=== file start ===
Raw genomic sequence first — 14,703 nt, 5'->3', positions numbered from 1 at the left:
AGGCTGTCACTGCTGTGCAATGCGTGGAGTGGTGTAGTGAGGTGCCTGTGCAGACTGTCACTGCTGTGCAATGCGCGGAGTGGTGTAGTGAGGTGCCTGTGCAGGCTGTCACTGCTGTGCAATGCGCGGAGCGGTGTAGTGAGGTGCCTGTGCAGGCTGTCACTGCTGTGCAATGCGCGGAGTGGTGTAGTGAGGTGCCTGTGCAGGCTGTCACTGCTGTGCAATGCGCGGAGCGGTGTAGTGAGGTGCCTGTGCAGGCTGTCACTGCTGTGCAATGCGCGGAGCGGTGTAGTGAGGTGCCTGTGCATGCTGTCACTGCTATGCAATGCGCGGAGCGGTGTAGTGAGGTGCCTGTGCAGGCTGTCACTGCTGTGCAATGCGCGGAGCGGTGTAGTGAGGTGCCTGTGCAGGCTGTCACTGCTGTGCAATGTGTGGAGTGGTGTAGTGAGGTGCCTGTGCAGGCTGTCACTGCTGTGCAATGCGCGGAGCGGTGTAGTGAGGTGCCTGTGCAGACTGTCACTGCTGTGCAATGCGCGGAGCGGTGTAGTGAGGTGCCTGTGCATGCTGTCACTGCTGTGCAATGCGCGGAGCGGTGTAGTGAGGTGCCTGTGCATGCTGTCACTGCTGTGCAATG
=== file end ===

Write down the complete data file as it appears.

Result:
Raw genomic sequence first — 14,703 nt, 5'->3', positions numbered from 1 at the left:
AGGCTGTCACTGCTGTGCAATGCGTGGAGTGGTGTAGTGAGGTGCCTGTGCAGACTGTCACTGCTGTGCAATGCGCGGAGTGGTGTAGTGAGGTGCCTGTGCAGGCTGTCACTGCTGTGCAATGCGCGGAGCGGTGTAGTGAGGTGCCTGTGCAGGCTGTCACTGCTGTGCAATGCGCGGAGTGGTGTAGTGAGGTGCCTGTGCAGGCTGTCACTGCTGTGCAATGCGCGGAGCGGTGTAGTGAGGTGCCTGTGCAGGCTGTCACTGCTGTGCAATGCGCGGAGCGGTGTAGTGAGGTGCCTGTGCATGCTGTCACTGCTATGCAATGCGCGGAGCGGTGTAGTGAGGTGCCTGTGCAGGCTGTCACTGCTGTGCAATGCGCGGAGCGGTGTAGTGAGGTGCCTGTGCAGGCTGTCACTGCTGTGCAATGTGTGGAGTGGTGTAGTGAGGTGCCTGTGCAGGCTGTCACTGCTGTGCAATGCGCGGAGCGGTGTAGTGAGGTGCCTGTGCAGACTGTCACTGCTGTGCAATGCGCGGAGCGGTGTAGTGAGGTGCCTGTGCATGCTGTCACTGCTGTGCAATGCGCGGAGCGGTGTAGTGAGGTGCCTGTGCATGCTGTCACTGCTGTGCAATG